xXx: Return of Xander Cage
The last forty minutes of the movie do come together in a pretty diverting way.
The Nazi occupation of France may seem like a strange backdrop for an adventure comedy, but consider how "Casablanca" found humor, irony and courage in a related situation. Not that "Bon Voyage" is "Casablanca," but it proceeds from the same cynicism, and unites the worlds of politics, science and the movies. It also provides Isabelle Adjani with one of the best roles of her career, as a movie star who will do anything, say anything, and sleep with anybody, first to further her career and then to save her life.
The movie is a lavish, expensive period production by Jean-Paul Rappeneau, who also made Gerard Depardieu's rabble-rousing "Cyrano de Bergerac" in 1990 and the exhilarating "The Horseman on the Roof" (1995). Depardieu returns in "Bon Voyage," and he is an unmade bed no longer; he is astonishingly slimmed down, his hair trimmed and slicked back, wearing the tailored suits of a cabinet minister.
The movie opens in Paris, as the Nazis are moving into the city and many prudent citizens with the means or clout are moving to Bordeaux, which they think might be Nazi-free, at least for a while. Adjani plays Viviane Denvers, a great movie star and apparently an even greater lover. To say that she looks much younger than her 48 years is not flattery but the simple truth; Adjani was able to play a convincing teenager in "Camille Claudel" (1990). Here her character functions instinctively as a woman who is attracted to men who offer her money and safety. Her fatal flaw is that she is also attracted to men she loves. These tastes become thoroughly confused during the film, as she seeks money, safety and love simultaneously, which means that no one man is going to be able to fill the bill.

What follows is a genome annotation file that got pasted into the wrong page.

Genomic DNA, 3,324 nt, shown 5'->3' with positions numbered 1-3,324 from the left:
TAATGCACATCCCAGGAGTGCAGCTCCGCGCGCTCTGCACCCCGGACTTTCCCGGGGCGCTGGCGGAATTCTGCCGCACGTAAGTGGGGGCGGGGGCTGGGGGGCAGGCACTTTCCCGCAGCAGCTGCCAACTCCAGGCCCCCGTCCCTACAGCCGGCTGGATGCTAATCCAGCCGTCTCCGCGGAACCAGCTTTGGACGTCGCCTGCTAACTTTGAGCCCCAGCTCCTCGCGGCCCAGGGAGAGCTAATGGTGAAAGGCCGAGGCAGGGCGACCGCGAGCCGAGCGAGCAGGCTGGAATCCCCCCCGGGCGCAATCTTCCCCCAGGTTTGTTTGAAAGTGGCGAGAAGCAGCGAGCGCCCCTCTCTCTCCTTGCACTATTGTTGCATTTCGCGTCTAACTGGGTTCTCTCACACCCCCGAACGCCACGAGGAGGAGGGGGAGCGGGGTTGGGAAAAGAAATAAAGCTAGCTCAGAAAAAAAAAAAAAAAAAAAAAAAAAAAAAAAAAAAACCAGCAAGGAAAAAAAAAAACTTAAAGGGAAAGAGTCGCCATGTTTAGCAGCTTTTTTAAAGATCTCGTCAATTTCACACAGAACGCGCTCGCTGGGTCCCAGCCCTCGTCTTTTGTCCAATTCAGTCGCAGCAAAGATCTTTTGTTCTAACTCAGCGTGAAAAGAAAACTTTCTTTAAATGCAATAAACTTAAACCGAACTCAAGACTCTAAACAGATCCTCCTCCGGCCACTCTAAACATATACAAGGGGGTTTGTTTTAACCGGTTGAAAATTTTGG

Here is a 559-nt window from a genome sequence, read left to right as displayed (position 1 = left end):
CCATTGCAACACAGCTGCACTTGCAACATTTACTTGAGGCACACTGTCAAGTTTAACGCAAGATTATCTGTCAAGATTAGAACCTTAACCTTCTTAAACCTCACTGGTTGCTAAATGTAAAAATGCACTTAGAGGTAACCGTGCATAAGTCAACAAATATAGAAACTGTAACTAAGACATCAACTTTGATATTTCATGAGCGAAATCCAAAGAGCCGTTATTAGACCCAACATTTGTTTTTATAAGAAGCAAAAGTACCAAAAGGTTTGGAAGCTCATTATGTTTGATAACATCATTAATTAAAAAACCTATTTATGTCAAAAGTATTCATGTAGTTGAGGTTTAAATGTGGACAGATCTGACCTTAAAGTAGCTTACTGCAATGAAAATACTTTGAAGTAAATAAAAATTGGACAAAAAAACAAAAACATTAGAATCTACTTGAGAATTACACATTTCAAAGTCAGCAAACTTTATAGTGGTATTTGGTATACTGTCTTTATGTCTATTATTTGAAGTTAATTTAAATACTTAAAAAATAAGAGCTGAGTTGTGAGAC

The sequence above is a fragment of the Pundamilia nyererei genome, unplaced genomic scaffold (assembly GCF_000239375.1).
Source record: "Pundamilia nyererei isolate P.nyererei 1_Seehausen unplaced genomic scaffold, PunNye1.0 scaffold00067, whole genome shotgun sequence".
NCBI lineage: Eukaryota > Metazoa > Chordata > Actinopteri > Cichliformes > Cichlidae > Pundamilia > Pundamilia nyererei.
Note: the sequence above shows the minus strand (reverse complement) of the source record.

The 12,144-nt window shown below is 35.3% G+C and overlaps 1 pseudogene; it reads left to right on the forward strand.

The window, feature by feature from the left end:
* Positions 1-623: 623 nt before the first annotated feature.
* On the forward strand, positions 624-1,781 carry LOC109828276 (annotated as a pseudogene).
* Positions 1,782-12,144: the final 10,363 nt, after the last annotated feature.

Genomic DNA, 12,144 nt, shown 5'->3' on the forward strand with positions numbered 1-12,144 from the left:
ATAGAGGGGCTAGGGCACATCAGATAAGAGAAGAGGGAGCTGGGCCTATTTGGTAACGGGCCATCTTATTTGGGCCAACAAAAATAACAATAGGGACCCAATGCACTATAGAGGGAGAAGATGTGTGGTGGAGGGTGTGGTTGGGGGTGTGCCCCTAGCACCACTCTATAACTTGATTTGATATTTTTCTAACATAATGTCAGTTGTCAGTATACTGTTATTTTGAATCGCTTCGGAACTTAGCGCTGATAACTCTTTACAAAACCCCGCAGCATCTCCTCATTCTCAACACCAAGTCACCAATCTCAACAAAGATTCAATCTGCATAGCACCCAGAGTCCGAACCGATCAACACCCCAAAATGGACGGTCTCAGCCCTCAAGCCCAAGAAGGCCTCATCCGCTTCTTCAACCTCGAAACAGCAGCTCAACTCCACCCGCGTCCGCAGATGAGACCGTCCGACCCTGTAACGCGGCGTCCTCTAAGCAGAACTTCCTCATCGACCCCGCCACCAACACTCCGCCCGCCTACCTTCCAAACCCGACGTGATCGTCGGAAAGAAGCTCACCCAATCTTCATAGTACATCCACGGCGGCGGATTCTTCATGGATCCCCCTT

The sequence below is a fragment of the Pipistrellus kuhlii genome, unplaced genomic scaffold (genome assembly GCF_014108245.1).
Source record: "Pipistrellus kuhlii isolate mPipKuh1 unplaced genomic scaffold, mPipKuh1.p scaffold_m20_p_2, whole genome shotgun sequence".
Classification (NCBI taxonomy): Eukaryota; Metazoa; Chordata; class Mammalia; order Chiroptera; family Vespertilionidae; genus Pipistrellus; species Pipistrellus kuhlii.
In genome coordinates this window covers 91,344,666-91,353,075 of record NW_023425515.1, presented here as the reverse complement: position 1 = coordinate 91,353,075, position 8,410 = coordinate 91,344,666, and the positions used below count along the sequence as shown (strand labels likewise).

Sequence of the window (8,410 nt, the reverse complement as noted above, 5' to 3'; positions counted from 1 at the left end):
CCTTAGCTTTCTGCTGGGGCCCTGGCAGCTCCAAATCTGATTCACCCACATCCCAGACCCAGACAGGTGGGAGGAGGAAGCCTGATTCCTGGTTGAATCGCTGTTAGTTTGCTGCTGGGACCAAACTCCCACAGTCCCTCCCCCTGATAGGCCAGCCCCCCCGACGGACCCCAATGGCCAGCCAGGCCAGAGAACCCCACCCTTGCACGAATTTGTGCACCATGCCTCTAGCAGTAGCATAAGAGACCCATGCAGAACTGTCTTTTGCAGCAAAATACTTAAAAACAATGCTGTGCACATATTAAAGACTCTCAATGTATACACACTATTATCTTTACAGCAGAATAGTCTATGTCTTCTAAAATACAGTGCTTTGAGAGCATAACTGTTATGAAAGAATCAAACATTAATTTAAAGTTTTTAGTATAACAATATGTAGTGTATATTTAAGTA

Jean-Etienne Beaufort (Depardieu) is the harassed cabinet minister she's attached to as the movie opens. As some ministers urge collaboration with the Nazis, he commands a car and Viviane joins him on the exodus. But then she is astonished to see a childhood friend named Frederic (Gregori Derangere) on the streets -- astonished, because she thought he was in jail, charged with murder. Such is her power over men that, some days earlier, after she murdered a blackmailer in her apartment, she called him up and because he had always been in love with her, he allowed the police to arrest him. He's free because his jailers helpfully released their prisoners ahead of the Nazi advance.